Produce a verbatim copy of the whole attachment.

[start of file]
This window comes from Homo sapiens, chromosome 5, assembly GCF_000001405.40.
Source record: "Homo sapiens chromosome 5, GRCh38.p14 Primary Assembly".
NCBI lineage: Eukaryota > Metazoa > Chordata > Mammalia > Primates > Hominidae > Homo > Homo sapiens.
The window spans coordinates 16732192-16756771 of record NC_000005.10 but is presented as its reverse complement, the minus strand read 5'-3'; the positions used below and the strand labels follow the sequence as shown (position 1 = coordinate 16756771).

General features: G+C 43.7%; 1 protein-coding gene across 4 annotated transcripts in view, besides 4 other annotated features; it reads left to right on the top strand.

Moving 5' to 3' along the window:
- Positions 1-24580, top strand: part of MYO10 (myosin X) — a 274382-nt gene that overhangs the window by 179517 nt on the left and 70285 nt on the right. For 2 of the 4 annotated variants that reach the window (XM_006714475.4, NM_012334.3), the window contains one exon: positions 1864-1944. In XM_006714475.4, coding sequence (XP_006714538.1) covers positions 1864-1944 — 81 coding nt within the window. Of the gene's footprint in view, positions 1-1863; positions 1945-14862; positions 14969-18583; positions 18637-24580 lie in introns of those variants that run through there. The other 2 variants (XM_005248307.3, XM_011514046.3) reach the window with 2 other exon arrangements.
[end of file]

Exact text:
This window comes from Homo sapiens, chromosome 5, assembly GCF_000001405.40.
Source record: "Homo sapiens chromosome 5, GRCh38.p14 Primary Assembly".
NCBI lineage: Eukaryota > Metazoa > Chordata > Mammalia > Primates > Hominidae > Homo > Homo sapiens.
The window spans coordinates 16732192-16756771 of record NC_000005.10 but is presented as its reverse complement, the minus strand read 5'-3'; the positions used below and the strand labels follow the sequence as shown (position 1 = coordinate 16756771).

General features: G+C 43.7%; 1 protein-coding gene across 4 annotated transcripts in view, besides 4 other annotated features; it reads left to right on the top strand.

Moving 5' to 3' along the window:
- Positions 1-24580, top strand: part of MYO10 (myosin X) — a 274382-nt gene that overhangs the window by 179517 nt on the left and 70285 nt on the right. For 2 of the 4 annotated variants that reach the window (XM_006714475.4, NM_012334.3), the window contains one exon: positions 1864-1944. In XM_006714475.4, coding sequence (XP_006714538.1) covers positions 1864-1944 — 81 coding nt within the window. Of the gene's footprint in view, positions 1-1863; positions 1945-14862; positions 14969-18583; positions 18637-24580 lie in introns of those variants that run through there. The other 2 variants (XM_005248307.3, XM_011514046.3) reach the window with 2 other exon arrangements.